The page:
Dimming Earth’s cosmic views

Dimming Earth’s cosmic views


When Vincent van Gogh peered out the window of the Saint-Paul asylum at the nighttime sky in Saint-Rémy in 1889, he saw the brilliant light of countless stars over southern France that inspired his evocative painting The Starry Night.

Nowadays, nights aren’t as starry for billions of people. About 83 percent of the world’s population, including more than 99 percent in Europe and the United States, live in areas beset by nocturnal “light pollution” from the incessant glow of electric lights, researchers said in June 2016.

It is so pervasive that more than a third of people globally, including nearly 80 percent of North Americans and 60 percent of Europeans, cannot see the luminous band of the Milky Way, a familiar nighttime sight for the eons of human existence.

“It is surprising how in a few decades of lighting growth we have enveloped most of humanity in a curtain of light that hides the view of the greatest wonder of nature: the universe itself,” said Fabio Falchi of the Light Pollution Science and Technology Institute in Italy, who led the research published in the journal Science Advances.

“Our civilization’s roots are connected to the night sky in every field, from literature to art to philosophy to religion and, of course, to science.”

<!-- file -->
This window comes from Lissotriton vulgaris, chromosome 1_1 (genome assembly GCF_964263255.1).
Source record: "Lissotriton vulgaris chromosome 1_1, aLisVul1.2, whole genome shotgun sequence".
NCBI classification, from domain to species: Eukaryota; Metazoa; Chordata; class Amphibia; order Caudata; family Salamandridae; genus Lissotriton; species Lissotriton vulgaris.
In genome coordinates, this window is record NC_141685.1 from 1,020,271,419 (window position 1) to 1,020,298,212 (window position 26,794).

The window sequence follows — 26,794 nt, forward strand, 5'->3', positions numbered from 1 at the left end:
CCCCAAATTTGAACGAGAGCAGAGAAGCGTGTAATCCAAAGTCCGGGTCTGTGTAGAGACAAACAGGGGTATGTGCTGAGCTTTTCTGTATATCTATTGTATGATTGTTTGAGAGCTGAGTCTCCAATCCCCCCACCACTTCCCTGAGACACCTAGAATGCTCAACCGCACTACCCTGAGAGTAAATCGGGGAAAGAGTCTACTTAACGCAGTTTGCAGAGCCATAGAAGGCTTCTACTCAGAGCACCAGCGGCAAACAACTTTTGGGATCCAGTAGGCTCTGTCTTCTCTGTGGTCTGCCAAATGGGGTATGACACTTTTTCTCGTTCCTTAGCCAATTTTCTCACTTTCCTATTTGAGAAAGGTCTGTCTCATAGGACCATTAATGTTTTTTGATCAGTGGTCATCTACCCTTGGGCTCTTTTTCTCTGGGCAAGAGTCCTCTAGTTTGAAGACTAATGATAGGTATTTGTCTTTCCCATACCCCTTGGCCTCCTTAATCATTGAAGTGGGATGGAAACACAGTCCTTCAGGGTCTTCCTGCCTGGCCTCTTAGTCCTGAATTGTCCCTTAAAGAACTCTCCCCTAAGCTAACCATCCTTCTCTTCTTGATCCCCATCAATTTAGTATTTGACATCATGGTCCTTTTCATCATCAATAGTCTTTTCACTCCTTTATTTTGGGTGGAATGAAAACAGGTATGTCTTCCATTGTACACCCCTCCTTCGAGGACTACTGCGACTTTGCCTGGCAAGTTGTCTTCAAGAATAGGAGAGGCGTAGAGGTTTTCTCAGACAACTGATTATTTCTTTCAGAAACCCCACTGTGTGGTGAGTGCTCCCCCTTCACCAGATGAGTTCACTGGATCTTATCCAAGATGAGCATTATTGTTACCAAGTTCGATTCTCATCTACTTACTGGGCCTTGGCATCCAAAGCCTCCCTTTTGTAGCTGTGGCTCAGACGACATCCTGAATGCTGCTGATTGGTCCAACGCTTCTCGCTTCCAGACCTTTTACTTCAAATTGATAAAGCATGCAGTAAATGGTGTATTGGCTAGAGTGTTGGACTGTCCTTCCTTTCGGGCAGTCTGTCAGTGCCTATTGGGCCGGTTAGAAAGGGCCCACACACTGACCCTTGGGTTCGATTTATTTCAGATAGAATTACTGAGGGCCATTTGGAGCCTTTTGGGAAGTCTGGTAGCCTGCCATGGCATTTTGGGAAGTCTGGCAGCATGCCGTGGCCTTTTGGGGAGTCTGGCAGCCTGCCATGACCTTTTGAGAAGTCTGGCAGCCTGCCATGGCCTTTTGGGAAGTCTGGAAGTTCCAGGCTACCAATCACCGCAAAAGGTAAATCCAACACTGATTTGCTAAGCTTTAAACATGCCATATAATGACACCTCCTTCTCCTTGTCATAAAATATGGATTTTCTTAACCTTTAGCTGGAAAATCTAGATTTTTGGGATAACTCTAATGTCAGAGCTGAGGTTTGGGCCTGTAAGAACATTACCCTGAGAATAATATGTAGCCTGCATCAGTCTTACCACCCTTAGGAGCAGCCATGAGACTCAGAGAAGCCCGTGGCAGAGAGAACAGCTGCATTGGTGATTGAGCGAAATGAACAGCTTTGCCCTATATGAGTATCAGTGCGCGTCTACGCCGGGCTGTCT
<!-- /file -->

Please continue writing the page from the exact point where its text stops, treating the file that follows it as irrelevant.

Physicist Christopher Kyba of the GFZ German Research Centre for Geosciences added, “Appreciating beauty is just part of what makes us human.”

The researchers used satellite and sky brightness data to create a global atlas of light pollution, the artificial illumination of the night sky sufficient to substantially wash out starlight. It is one of humankind’s most omnipresent forms of environmental alteration, exemplified by the nocturnal glow over cities.

“Countries even as large as Italy or Spain or France or Germany do not have any single spot in their territory with a pristine night sky,” Falchi added.

Despite the American West’s vast open spaces, almost half of U.S. territory has light-polluted nights. The East Coast is particularly hit hard, with only part of Maine and the islands at the end of the Florida Keys having pristine sky quality, U.S. National Park Service researcher Dan Duriscoe said.

The most light-polluted country is Singapore. The hardest-hit G20 countries are Italy and South Korea.

Only small areas in Western Europe remain relatively unaffected, mostly in Scotland, Sweden and Norway. Australia and Africa are least-affected among the populated continents.